A Decision to Make

A Sermon for the 4th Sunday in Lent; Joshua 5:9-12, Psalm 32, 2 Corinthians 5:16-21, Luke 15:1-3, 11b-32

Decades ago Angie and I, well I, became intrigued with the BBC deceive story, Morse. We were, I was, disappointed when it ended in 2000, after thirteen years. I was excited to recently discover a prequel series Endeavour which is the beginning of Inspector Morse’s story.

Endeavor is a brand new Deceive Constable with the Oxford City Police CID. He is different than all other officers. He is an Oxford graduate. He sees the world differently, thinks differently, which helps him find clues and solutions that elude others. He loves classical music, he sings in an Oxford Choir. That and his struggles with basic police work complicates his relationship with other officers ~ and his Chief Superintendent. Only his boss Detective Inspector Fred Thursday believes in his potential.

In the second episode Fugue the Oxford police are seeking a serial killer Tom Gull, who is now masquerading as a police physiatrist, Dr. Daniel Cronyn. Gull has been seeking revenge on all the people involved in his conviction for murder. He was found guilty, but mentally ill. Having been declared cured and released he began his revenge killing spree. The last victim is intended to be Endeavor’s boss Inspector Thursday. Thursday faces down Gull on a rooftop while Endeavour makes his way around the roof behind him. After Thursday and Endeavour subdue Gull and he is taken away by assisting officers, Endeavour asks Thursday

How do you do it? Leave it at the front door?

Thursday replies:

Cause I have to. A case like this will tear the heart right out of a man. Find something worth defending.

 Endeavor mumbles:

I thought I had… found something.

Thursday answers:

Music? I suppose music is as good as anything. Go home, put your best record on… loud as it’ll play… and with every note, you remember… that is something that the darkness couldn’t take from you (IMDB).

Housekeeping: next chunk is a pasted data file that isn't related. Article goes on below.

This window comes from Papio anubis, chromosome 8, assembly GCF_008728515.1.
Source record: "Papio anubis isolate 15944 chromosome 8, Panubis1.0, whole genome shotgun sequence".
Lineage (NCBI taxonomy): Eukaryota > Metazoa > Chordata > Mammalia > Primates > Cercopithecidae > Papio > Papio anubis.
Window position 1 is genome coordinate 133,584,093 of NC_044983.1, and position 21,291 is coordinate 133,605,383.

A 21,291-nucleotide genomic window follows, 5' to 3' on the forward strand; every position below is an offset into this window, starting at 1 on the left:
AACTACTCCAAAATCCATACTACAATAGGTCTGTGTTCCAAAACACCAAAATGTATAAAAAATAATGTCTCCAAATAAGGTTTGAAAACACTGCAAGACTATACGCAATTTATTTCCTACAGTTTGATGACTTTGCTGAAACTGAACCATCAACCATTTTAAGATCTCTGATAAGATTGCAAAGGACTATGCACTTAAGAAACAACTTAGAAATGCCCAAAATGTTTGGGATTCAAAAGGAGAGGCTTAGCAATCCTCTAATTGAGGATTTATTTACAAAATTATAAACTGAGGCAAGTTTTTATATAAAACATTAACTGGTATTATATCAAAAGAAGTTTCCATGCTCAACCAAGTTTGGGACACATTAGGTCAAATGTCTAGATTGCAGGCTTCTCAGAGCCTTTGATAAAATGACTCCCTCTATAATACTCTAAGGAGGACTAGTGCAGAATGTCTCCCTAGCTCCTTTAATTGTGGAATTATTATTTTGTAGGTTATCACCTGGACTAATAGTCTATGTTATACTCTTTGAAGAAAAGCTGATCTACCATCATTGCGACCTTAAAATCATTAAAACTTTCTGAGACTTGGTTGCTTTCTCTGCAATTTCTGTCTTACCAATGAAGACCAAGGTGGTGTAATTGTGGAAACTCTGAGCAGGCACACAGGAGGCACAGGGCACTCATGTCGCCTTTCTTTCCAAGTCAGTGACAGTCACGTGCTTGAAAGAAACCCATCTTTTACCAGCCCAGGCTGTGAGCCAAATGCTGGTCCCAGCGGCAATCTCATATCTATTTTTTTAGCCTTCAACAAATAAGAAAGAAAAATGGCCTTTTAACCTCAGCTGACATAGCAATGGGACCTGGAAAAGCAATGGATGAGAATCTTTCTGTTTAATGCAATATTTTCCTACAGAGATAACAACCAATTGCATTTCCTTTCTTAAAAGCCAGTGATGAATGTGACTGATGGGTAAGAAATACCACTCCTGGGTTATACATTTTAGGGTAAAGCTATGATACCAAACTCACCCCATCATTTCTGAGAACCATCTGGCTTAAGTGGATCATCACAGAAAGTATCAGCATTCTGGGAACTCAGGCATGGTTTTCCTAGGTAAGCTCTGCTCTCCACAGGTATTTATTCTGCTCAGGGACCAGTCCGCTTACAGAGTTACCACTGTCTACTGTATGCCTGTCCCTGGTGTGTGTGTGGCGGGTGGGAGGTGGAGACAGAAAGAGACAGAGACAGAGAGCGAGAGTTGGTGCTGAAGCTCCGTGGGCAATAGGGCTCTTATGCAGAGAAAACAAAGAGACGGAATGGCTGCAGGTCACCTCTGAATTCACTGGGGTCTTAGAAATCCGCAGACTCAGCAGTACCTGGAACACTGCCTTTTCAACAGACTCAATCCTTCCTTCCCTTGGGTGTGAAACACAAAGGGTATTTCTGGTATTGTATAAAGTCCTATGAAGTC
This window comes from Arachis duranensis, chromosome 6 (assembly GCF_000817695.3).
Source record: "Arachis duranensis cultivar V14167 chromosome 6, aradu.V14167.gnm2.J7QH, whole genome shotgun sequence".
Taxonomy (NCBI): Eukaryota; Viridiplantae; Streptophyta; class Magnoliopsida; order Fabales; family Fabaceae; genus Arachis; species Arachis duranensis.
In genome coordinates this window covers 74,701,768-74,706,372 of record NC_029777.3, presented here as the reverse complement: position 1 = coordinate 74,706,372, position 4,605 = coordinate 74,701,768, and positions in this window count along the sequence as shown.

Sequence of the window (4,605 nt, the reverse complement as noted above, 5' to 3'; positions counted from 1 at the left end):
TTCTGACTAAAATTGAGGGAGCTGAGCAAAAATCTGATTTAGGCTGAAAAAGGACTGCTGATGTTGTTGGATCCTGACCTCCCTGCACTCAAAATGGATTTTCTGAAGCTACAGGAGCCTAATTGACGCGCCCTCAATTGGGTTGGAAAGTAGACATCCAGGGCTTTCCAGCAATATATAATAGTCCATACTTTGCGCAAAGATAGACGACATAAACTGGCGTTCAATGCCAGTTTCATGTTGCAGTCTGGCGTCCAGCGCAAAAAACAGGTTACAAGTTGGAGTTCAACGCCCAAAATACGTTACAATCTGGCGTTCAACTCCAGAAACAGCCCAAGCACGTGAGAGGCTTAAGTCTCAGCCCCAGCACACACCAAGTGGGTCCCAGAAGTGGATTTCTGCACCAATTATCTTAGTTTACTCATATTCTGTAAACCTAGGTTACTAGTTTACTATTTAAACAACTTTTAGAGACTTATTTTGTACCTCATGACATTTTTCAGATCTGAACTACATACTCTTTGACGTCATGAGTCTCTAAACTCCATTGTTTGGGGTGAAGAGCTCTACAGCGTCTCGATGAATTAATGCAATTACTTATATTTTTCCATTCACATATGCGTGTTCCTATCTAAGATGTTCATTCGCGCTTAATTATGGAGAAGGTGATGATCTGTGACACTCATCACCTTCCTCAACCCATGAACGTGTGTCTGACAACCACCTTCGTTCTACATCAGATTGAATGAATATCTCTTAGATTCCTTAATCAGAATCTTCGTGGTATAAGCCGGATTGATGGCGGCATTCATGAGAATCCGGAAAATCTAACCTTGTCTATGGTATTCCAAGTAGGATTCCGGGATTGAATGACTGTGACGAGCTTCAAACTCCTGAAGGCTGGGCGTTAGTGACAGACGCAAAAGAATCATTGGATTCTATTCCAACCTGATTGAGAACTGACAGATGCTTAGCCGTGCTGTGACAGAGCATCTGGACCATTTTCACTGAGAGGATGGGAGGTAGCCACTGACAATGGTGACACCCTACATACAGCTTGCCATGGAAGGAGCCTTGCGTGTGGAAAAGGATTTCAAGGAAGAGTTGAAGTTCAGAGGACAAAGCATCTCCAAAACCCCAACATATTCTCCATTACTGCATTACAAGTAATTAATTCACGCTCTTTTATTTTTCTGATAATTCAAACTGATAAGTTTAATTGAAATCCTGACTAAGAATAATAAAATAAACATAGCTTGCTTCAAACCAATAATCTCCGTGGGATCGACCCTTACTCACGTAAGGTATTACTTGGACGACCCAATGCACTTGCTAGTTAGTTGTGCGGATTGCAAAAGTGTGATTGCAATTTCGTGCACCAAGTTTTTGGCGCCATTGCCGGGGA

We all know the parables about loss and celebration Jesus tells the Pharisees and the scribes. We know about the younger son’s bad decisions, the father’s over the top welcoming home and the older son’s anger at it all. We may not remember that it is the last of three parables, following the lost sheep and the lost coin, Jesus shares when the Pharisees and the scribes after their grumbling and saying,

This fellow welcomes sinners and eats with them.

Their grumbling recalls the Israelites “murmuring” against Moses in the desert (Exod. 16:7-12) (Culpepper). Though scripture warned against intimate fellowship with sinners (Keener and Walton), because what one eats and whom one eats with are key issues in socioreligious boundaries (Harrelson), their grumbling reveals their anger and judgment (Epperly).

You know the younger son resents his older brother (Lewis). He disrespects both his father and tradition, by asking for his share of the family inheritance early. He rejects Rabbinic judgments that protect the rights of parents (Culpepper) by selling it before his parents are dead, depriving them of food and shelter (Keener and Walton), think of the commandment to honor your father and mother (Ex 20:12). There is no doubt he is an outrageous, undesirable jerk (Hoezee).

The older son bears the burden of goodness (Epperly). Nonetheless, he is as judgmental as the Pharisees and the scribes (Hoezee). He resents his younger brother’s welcome home celebration. He rejects his relationship with his younger brother (Lewis) in answering his father this son of yours (Keener and Walton; Culpepper). He disrespects father in his reply to his father’s explanation for the celebration of his brother’s return by answering Listen and not a respectful “Father” or “Sir” (Keener and Walton; Culpepper).

The father stands opposed to the judgmental stance of the Pharisees and scribes (vs 2). He is always loving, always ready to welcome both his sons home. He also ignores tradition, it was regarded as unbecoming, a loss of dignity for a grown man to run (Culpepper) yet full of joy he runs to greet his lost son. His love is more important than tradition. This loving father crosses the threshold of his home twice. He crosses the threshold to run and welcome the younger son home. He crosses the threshold, a second time, to invite the elder son to the celebration  (Brobst-Renaud). In the father’s action, we catch glimpse of God/Jesus/Spirit who reaches into hell to rescue the lost, and who no one can defeat not even hell or death (Epperly).

It is significant that the parable is open-ended, the elder son has a decision to make. Will he join the celebration (Harrelson)? It is a stark reminder, that like both sons, we have decisions to make.